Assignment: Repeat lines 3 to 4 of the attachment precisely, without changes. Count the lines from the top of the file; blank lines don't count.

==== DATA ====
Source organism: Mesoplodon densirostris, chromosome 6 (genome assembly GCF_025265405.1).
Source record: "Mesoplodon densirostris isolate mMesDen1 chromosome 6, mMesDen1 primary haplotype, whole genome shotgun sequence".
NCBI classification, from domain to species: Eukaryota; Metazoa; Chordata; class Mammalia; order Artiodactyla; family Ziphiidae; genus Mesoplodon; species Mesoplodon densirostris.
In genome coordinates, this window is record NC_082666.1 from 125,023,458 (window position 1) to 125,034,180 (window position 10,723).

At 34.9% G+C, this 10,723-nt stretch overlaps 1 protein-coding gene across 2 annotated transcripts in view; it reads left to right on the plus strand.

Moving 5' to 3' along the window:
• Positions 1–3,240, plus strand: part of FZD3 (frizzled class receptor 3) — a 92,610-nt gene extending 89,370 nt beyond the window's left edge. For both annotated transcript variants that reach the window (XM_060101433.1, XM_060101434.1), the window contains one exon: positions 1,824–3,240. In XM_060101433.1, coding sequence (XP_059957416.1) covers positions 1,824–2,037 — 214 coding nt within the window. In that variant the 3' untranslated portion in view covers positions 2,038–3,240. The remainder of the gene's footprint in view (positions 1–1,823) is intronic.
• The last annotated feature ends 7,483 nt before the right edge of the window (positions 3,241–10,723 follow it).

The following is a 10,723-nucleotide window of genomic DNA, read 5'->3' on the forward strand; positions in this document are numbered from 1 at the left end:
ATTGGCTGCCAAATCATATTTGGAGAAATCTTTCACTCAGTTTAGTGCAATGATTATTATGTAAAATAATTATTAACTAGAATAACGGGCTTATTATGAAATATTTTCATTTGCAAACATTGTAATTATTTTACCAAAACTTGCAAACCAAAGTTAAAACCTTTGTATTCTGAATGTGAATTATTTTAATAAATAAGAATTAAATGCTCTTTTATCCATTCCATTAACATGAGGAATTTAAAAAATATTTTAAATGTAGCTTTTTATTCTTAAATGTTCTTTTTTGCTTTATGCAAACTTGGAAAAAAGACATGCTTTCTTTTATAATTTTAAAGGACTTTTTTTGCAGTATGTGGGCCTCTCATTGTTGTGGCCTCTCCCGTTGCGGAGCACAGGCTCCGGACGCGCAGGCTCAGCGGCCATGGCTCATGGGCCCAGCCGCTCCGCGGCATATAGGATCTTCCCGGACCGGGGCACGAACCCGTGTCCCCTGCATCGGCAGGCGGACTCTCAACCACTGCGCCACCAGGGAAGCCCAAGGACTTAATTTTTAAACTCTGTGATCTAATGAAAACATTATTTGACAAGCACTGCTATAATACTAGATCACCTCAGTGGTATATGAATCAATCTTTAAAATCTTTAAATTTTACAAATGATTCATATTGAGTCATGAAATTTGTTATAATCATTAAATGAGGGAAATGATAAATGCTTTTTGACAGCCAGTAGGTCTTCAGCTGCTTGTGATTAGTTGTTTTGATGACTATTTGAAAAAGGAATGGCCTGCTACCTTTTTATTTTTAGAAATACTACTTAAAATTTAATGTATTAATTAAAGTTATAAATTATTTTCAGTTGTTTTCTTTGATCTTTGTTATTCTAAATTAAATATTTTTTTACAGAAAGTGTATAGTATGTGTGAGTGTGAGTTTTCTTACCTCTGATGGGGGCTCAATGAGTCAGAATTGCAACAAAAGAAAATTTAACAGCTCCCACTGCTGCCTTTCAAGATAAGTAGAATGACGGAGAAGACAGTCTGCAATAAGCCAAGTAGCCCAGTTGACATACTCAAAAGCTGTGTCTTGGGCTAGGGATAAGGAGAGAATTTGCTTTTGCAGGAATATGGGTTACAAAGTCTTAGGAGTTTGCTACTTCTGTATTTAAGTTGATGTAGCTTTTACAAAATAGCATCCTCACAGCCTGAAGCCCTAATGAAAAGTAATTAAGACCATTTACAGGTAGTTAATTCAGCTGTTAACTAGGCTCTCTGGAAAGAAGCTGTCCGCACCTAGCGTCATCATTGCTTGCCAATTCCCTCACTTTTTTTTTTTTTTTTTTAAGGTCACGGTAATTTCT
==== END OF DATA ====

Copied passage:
NCBI classification, from domain to species: Eukaryota; Metazoa; Chordata; class Mammalia; order Artiodactyla; family Ziphiidae; genus Mesoplodon; species Mesoplodon densirostris.
In genome coordinates, this window is record NC_082666.1 from 125,023,458 (window position 1) to 125,034,180 (window position 10,723).